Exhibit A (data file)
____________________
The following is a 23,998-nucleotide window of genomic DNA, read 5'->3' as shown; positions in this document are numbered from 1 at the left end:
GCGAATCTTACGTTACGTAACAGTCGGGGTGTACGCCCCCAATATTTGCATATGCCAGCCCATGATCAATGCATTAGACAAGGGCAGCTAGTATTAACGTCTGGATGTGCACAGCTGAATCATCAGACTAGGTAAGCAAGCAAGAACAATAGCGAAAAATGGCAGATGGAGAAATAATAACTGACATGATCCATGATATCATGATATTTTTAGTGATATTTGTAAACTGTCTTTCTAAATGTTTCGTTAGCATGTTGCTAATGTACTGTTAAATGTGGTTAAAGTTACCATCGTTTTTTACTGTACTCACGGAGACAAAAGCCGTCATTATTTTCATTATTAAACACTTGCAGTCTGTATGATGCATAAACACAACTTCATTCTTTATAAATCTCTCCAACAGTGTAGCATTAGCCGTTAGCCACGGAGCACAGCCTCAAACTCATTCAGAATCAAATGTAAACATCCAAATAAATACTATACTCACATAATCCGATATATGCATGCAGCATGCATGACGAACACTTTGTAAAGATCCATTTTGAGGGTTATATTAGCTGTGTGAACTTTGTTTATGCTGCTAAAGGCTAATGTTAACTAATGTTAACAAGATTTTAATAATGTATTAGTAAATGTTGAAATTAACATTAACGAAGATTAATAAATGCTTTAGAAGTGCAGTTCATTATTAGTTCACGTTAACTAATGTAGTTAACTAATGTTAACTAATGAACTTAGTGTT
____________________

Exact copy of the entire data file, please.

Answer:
The following is a 23,998-nucleotide window of genomic DNA, read 5'->3' as shown; positions in this document are numbered from 1 at the left end:
GCGAATCTTACGTTACGTAACAGTCGGGGTGTACGCCCCCAATATTTGCATATGCCAGCCCATGATCAATGCATTAGACAAGGGCAGCTAGTATTAACGTCTGGATGTGCACAGCTGAATCATCAGACTAGGTAAGCAAGCAAGAACAATAGCGAAAAATGGCAGATGGAGAAATAATAACTGACATGATCCATGATATCATGATATTTTTAGTGATATTTGTAAACTGTCTTTCTAAATGTTTCGTTAGCATGTTGCTAATGTACTGTTAAATGTGGTTAAAGTTACCATCGTTTTTTACTGTACTCACGGAGACAAAAGCCGTCATTATTTTCATTATTAAACACTTGCAGTCTGTATGATGCATAAACACAACTTCATTCTTTATAAATCTCTCCAACAGTGTAGCATTAGCCGTTAGCCACGGAGCACAGCCTCAAACTCATTCAGAATCAAATGTAAACATCCAAATAAATACTATACTCACATAATCCGATATATGCATGCAGCATGCATGACGAACACTTTGTAAAGATCCATTTTGAGGGTTATATTAGCTGTGTGAACTTTGTTTATGCTGCTAAAGGCTAATGTTAACTAATGTTAACAAGATTTTAATAATGTATTAGTAAATGTTGAAATTAACATTAACGAAGATTAATAAATGCTTTAGAAGTGCAGTTCATTATTAGTTCACGTTAACTAATGTAGTTAACTAATGTTAACTAATGAACTTAGTGTT